There’s not nearly enough room in Angie Izard’s tiny kitchen to contain her baking. There’ll be sourdough bread over here. Maybe some jalapeno bread over there. Possibly some cinnamon sugar bread shoved in a corner somewhere. Bread all over the place.

“When I’m doing a lot of bread for the shop, it’s sitting everywhere,” the Fulton resident said. “Any available counter space, on my dining room table – it’s just all over the place.”

Her laugh crackled through the phone’s speaker.

“If you love to cook, you’re going to make it work. I’ve learned that,” she said. “At first, I was like, ‘Oh my gosh, I can’t stand this. I have nowhere to put all this stuff. All this bread needs to cool and rise and blah blah blah.’ But then, you learn, ‘Hey, I can set it on the dryer if I need to. It’ll be OK.’ You’ll make it work.”

To be honest, the lack of space has, at times, troubled her. And a big kitchen renovation was in the works. But along came COVID-19 and, well, like just about everything else, the project got put on the back burner.

Not that a global pandemic has done anything to slow Izard down. Normally, she sells her bread in booth #24 at Porch Swing Pickings in downtown Fulton. But since the state’s regulations temporarily shuttered nonessential businesses (although those rules have been lightened since the publication of this article), her baked goods business has had to go online.

On the day of her phone interview, she’d already delivered a couple of key lime pies and five loaves of bread. It was 2 p.m.

“People will call and want bread or pies. I’ll still do that for them,” she said.

She’s happy to do it, too. Baking is her ballast. It requires patience and precision, focus. It’s just the kind of thing to take her mind off of everything else.

“It’s kind of like a leavening out thing – pardon the pun there. It just keeps my mind occupied on something other than all this craziness that’s going on,” she said.

The world doesn’t feel normal right now. But when she’s at home, baking, it does.

It’s been that way for as long as she’s been baking. Which, isn’t all that long, in the grand scheme of things. Some years back, a friend gave her a sourdough starter, a living concoction of yeast and bacteria essential to creating bread of any count. She decided to try her hand at making some sourdough.

In short, she loved it.

“It was kind of like a therapy for me,” she said. “Mixing by hand and kneading by hand. You’re standing there and you’re solving the world’s problems.”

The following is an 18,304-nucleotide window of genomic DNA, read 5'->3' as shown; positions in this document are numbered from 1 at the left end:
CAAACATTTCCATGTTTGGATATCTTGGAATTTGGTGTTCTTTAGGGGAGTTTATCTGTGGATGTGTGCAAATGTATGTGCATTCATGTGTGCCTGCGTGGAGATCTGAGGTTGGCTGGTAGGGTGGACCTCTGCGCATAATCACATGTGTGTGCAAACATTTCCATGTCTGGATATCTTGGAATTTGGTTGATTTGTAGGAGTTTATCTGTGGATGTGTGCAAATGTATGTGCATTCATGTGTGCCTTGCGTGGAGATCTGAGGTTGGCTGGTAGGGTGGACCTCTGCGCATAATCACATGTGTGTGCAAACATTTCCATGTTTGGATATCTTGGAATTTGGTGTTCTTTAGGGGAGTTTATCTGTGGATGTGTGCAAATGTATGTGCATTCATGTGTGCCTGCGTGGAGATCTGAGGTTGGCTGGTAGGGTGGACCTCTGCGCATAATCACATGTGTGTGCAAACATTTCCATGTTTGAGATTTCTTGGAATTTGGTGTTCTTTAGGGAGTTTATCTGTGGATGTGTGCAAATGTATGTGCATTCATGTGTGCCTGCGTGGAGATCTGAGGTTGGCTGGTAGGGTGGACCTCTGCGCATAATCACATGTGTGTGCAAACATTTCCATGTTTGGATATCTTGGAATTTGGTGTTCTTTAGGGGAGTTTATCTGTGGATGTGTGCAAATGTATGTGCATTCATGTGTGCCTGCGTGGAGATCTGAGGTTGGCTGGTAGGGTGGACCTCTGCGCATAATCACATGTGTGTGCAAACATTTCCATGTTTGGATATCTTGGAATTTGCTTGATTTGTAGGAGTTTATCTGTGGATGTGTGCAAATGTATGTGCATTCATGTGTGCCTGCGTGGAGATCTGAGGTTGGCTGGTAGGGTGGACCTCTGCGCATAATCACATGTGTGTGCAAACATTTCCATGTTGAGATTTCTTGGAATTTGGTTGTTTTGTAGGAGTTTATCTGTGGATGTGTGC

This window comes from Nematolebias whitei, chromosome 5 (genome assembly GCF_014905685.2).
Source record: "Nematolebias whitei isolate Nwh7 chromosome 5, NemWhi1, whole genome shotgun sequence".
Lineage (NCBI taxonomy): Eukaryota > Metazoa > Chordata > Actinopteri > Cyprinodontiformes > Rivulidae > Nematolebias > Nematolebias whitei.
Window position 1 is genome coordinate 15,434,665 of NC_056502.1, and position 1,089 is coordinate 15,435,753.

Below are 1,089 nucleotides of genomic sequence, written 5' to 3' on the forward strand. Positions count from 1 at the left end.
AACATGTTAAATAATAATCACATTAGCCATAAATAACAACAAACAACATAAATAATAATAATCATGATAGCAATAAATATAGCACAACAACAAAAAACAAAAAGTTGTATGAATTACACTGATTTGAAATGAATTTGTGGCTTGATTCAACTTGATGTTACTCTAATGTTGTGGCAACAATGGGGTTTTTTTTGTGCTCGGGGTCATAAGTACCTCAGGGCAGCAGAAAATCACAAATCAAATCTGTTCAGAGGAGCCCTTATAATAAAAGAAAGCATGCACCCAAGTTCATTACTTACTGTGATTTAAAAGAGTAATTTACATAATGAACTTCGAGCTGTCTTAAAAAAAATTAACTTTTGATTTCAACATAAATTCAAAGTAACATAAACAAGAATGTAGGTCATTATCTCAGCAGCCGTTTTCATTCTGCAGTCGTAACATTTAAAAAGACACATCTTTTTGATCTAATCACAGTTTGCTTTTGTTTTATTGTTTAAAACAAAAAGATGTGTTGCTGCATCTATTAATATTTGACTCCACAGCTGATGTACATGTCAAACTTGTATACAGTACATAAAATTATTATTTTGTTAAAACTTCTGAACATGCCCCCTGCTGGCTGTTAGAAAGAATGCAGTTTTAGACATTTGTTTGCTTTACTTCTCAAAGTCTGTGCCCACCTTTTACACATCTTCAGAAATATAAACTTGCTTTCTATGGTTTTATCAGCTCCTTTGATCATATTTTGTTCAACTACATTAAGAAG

When she rented a booth at Porch Swing Pickings to sell antiques (another passion of hers), she put some of her homemade baked goods up for sale, just to see anyone would be interested in them.

They were. They very much were.

“Every night, I would come home from work – because I work full time – and I’d come home from work and start baking,” she said. “Until the quarantine, I was cooking something pretty much every night. Some type of bread or savory or spicy crackers, or brownies. Just whatever I came up with that I thought would be something people would enjoy.”

Recipes for her breads (and brownies and pies and spicy crackers, etc) are a mix of original and modified creations. She’ll take an existing recipe and tweak the ingredients – add fruit or filling. She’ll make it hers.

This experimentation is part of baking’s therapeutic nature.

“Sometimes you mess it up, and you just have to start over,” she said, the tone of her voice the auditory version of a shrug. “I’ve messed up a ton. You can’t get discouraged. It’ll get better, and then you’ll mess up another and think to yourself, ‘I thought I had this down.’”

It sounds like a pain, but Izard loves it.

“What’s the worst that can happen? You throw it out and you start over,”

And that just means more baking. Which, at least for Izard, is always a good thing. Tiny kitchen or not.

adam.armour@journalinc.com

Twitter: @admarmr

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